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British citizenship for EEA nationals and family members - Settled Status
08 June 2020
Under the pre-Brexit regime the requirements for British naturalisation for EEA nationals and their family members were - up to a point - relatively straightforward.
Complexities sometimes emerged, but there were some basic principles which were clear. One important basic principle was that any applicant had to show that they had been lawfully in the UK for a certain period of time. If the applicant was an EEA national then they would typically need to demonstrate the lawfulness of that period in the UK by showing that - as the legal expression goes - they had been exercising Treaty rights. This could be by working, by job-seeking (but not for ever) by studying or by being financially self-sufficient in one way or another.
The family members of such a person (who might or might not also be EEA nationals) did not have to satisfy the same test. They only had to show that they were indeed a genuine family member and that they were in the UK with their EEA family member, and if the EEA national had established that they were exercising Treaty rights then the family members met the relevant requirements.
In the majority of cases concerning EEA nationals the required period of lawful residence was five years. Things were different in the case of a migrant who was married to a British citizen, in which case the required period was only three years, but that is a different part of the story.
And there was another important basic principle: an applicant for British naturalisation had to show that they held settlement, ie the right to live in the UK indefinitely without further immigration permission. And in the case of a migrant who was not married to a British citizen, they had to show that they had held such settlement for at least 12 months when they applied.
So, under the old regime and in a straightforward and typical scenario, an EEA national and/or family members would stay happily and lawfully in the UK for five years and then apply for Permanent Residence under EU law. And once they had held Permanent Residence for one year - and if they met the other relevant requirements - they could apply for British naturalisation.
But then along came Brexit, and the Home Office duly designed the EU Settlement Scheme (EUSS). The basic idea behind this was that the old statuses of EEA Residence Card and EEA Permanent Residence were replaced with, respectively, Pre-Settled Status (for those who have been here for less than five years) and Settled Status (for those who have been here for more than five years). These are statuses under British law, not EU law.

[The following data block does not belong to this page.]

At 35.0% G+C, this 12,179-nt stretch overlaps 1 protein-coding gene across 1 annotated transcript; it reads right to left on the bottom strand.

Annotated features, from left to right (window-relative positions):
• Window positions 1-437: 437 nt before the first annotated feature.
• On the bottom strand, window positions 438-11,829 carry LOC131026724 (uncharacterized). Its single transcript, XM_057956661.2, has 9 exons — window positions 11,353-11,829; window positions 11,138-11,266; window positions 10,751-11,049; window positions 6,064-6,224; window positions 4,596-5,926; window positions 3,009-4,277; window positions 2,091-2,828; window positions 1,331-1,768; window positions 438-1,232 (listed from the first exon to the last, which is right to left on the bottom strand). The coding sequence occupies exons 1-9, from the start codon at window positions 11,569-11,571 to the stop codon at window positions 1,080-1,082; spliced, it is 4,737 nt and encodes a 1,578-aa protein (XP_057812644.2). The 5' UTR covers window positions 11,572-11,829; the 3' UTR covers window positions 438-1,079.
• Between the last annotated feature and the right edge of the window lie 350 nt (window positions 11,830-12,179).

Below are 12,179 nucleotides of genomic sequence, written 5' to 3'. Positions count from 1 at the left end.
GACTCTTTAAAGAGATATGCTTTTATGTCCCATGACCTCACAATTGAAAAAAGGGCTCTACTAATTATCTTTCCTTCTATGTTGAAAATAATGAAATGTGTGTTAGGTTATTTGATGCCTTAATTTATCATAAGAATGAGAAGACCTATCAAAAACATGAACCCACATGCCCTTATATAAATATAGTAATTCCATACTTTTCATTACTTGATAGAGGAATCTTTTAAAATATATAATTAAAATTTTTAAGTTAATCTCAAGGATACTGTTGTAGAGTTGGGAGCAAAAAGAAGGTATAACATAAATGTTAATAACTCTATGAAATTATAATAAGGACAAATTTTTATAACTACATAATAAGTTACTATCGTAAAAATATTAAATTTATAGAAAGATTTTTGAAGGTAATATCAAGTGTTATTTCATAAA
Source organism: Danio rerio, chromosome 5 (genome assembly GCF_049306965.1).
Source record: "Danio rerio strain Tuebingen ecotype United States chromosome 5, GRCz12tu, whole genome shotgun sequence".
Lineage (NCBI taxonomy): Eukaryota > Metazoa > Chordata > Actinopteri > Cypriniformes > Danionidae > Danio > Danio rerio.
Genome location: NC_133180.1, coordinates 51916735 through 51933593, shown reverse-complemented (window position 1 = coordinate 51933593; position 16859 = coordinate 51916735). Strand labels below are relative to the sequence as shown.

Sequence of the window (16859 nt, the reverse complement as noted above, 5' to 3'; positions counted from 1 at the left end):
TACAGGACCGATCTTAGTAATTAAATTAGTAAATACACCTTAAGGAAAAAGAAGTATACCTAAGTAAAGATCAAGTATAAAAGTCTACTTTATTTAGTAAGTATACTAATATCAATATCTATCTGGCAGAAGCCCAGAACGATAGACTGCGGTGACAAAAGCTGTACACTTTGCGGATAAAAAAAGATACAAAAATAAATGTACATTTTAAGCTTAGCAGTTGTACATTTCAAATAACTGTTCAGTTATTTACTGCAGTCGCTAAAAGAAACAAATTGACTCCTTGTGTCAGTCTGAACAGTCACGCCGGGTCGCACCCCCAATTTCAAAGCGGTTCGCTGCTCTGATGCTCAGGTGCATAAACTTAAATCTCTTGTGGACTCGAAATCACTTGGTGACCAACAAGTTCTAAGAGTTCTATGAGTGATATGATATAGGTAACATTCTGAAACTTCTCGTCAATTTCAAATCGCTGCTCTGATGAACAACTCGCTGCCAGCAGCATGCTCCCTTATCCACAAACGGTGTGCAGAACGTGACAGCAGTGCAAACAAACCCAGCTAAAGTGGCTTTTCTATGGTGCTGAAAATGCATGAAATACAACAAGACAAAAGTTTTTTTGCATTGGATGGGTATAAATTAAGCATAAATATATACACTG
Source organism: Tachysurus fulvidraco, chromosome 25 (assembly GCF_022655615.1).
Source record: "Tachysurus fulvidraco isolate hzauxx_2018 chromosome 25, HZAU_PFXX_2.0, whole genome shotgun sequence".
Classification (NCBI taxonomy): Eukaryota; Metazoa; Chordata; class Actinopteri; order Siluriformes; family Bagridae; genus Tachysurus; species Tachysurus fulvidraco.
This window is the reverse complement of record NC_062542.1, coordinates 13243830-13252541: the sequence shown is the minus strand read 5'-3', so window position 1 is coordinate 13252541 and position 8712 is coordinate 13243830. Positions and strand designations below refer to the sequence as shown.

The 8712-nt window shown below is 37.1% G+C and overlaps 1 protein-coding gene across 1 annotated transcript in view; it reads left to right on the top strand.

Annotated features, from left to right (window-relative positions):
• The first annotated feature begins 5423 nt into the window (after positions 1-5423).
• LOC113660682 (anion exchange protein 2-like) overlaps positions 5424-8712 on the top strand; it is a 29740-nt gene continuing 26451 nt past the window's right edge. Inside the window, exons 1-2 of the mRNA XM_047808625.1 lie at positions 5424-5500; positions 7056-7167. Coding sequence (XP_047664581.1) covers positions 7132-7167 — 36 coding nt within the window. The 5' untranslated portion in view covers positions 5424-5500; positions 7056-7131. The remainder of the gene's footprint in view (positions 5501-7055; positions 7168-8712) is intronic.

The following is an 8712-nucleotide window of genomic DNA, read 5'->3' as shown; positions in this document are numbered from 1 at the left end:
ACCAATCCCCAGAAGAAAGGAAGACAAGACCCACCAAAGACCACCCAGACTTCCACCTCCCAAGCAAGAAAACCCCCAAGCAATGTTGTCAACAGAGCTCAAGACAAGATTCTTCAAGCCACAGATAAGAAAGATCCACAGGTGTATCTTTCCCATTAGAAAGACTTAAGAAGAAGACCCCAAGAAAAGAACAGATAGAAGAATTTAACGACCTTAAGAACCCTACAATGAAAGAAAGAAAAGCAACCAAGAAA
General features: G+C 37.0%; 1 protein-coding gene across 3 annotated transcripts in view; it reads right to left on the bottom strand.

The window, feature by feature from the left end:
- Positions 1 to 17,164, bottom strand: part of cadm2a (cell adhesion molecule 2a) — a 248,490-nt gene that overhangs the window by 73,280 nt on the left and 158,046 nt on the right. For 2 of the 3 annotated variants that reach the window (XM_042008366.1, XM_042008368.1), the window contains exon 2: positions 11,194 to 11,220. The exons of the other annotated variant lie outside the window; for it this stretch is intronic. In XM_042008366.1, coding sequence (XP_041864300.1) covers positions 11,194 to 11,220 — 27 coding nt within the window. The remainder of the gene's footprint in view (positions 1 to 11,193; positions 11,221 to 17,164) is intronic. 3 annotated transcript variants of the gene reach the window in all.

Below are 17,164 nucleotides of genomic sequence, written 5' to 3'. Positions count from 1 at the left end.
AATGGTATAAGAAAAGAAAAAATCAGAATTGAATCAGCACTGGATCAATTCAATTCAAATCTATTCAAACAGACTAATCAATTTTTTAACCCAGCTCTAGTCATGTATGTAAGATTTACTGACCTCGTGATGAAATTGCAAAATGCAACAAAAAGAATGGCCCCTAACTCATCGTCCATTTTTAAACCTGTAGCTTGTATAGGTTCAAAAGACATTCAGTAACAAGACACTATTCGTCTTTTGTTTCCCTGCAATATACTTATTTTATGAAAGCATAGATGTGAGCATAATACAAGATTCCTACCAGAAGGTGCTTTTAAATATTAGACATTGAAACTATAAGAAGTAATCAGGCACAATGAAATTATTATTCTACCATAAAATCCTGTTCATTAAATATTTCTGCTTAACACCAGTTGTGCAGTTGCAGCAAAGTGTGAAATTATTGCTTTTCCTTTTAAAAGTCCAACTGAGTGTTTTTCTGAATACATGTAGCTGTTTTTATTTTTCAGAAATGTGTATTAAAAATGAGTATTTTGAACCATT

Some readers will no doubt be familiar with these applications, which are certainly easier and more user-friendly than those they replaced.
So how are things now, post-Brexit, in respect of British naturalisation? Are they just the same as before but with some different nomenclature? Well, that might have been the original hope or understanding but it turns out not to be quite so.
One potentially problematic feature of Settled Status is that, unlike Permanent Residence, a migrant only acquires deemed settlement on the date they acquire Settled Status: it cannot be backdated, even if the migrant has lived in the UK for many years. But there may be a way around this, because it is still possible to apply for Permanent Residence if you want to.
There is however another potential problem. Although the Home Office has never used such an expression, Settled Status is evidently regarded as "Permanent Residence Lite". Admittedly, the Settled Status application is very basic and you do not have to prove very much, compared to an application for Permanent Residence. If you can prove that you have been in the UK for five years (by, for example, tax records) that is good enough. You do not have to prove in precise detail that you have been exercising Treaty rights and how you have been exercising them. Furthermore, if your Treaty rights category was one that required that you held comprehensive health insurance (ie student, self-sufficient person) you do not to prove that either.
But the ultra-easy Settled Status application turns out, in a manner of speaking, to be too good to be true. As revealed in the recently-issued Home Office guidance on the subject, this liberal treatment does not carry through to British naturalisation applications based on Settled Status.
Evidently, Home Office British naturalisation caseworkers will re-visit (and more thoroughly) the basis on which the applicant acquired Settled Status. As the Home Office put it, the grant of Settled Status does not confirm that the applicant was in the UK "lawfully" under the EEA Regulations during the period relied on. A good example here springs to mind: a student might have been diligently studying in the UK but might have omitted to acquire comprehensive health insurance.
The relatively good news is that the Home Office will not refuse applications outright if they are not accompanied by sufficient evidence: they will ask for more evidence. The other relatively good news is that Home Office may be prepared to exercise some discretion.
But this mismatch between Settled Status and Permanent Residence is going to lead some migrants into murky waters. If this affects you, you are well advised to take competent legal advice. We at Garth Coates will be able to help you.